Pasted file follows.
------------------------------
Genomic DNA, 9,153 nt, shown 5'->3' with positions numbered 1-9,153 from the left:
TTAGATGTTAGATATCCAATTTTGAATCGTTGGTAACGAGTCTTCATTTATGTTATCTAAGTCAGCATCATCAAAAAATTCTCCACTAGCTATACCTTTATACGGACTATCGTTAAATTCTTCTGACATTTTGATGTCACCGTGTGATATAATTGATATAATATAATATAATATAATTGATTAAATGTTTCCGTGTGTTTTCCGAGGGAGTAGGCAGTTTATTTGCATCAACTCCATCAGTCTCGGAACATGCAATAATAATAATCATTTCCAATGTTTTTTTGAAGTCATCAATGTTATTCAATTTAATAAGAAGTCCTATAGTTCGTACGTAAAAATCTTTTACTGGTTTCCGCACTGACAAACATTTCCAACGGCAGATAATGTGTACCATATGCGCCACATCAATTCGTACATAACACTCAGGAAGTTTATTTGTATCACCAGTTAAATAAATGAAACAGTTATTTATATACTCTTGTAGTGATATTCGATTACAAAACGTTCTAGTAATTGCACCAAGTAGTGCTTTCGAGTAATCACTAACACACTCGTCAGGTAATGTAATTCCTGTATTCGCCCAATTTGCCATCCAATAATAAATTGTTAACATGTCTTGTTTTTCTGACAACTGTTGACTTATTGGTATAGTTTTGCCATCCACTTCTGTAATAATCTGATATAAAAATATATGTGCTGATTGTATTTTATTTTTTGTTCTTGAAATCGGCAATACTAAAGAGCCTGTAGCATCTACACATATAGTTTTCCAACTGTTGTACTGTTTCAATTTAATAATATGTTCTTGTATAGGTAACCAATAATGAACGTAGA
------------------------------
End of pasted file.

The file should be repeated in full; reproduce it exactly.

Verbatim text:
Genomic DNA, 9,153 nt, shown 5'->3' with positions numbered 1-9,153 from the left:
TTAGATGTTAGATATCCAATTTTGAATCGTTGGTAACGAGTCTTCATTTATGTTATCTAAGTCAGCATCATCAAAAAATTCTCCACTAGCTATACCTTTATACGGACTATCGTTAAATTCTTCTGACATTTTGATGTCACCGTGTGATATAATTGATATAATATAATATAATATAATTGATTAAATGTTTCCGTGTGTTTTCCGAGGGAGTAGGCAGTTTATTTGCATCAACTCCATCAGTCTCGGAACATGCAATAATAATAATCATTTCCAATGTTTTTTTGAAGTCATCAATGTTATTCAATTTAATAAGAAGTCCTATAGTTCGTACGTAAAAATCTTTTACTGGTTTCCGCACTGACAAACATTTCCAACGGCAGATAATGTGTACCATATGCGCCACATCAATTCGTACATAACACTCAGGAAGTTTATTTGTATCACCAGTTAAATAAATGAAACAGTTATTTATATACTCTTGTAGTGATATTCGATTACAAAACGTTCTAGTAATTGCACCAAGTAGTGCTTTCGAGTAATCACTAACACACTCGTCAGGTAATGTAATTCCTGTATTCGCCCAATTTGCCATCCAATAATAAATTGTTAACATGTCTTGTTTTTCTGACAACTGTTGACTTATTGGTATAGTTTTGCCATCCACTTCTGTAATAATCTGATATAAAAATATATGTGCTGATTGTATTTTATTTTTTGTTCTTGAAATCGGCAATACTAAAGAGCCTGTAGCATCTACACATATAGTTTTCCAACTGTTGTACTGTTTCAATTTAATAATATGTTCTTGTATAGGTAACCAATAATGAACGTAGA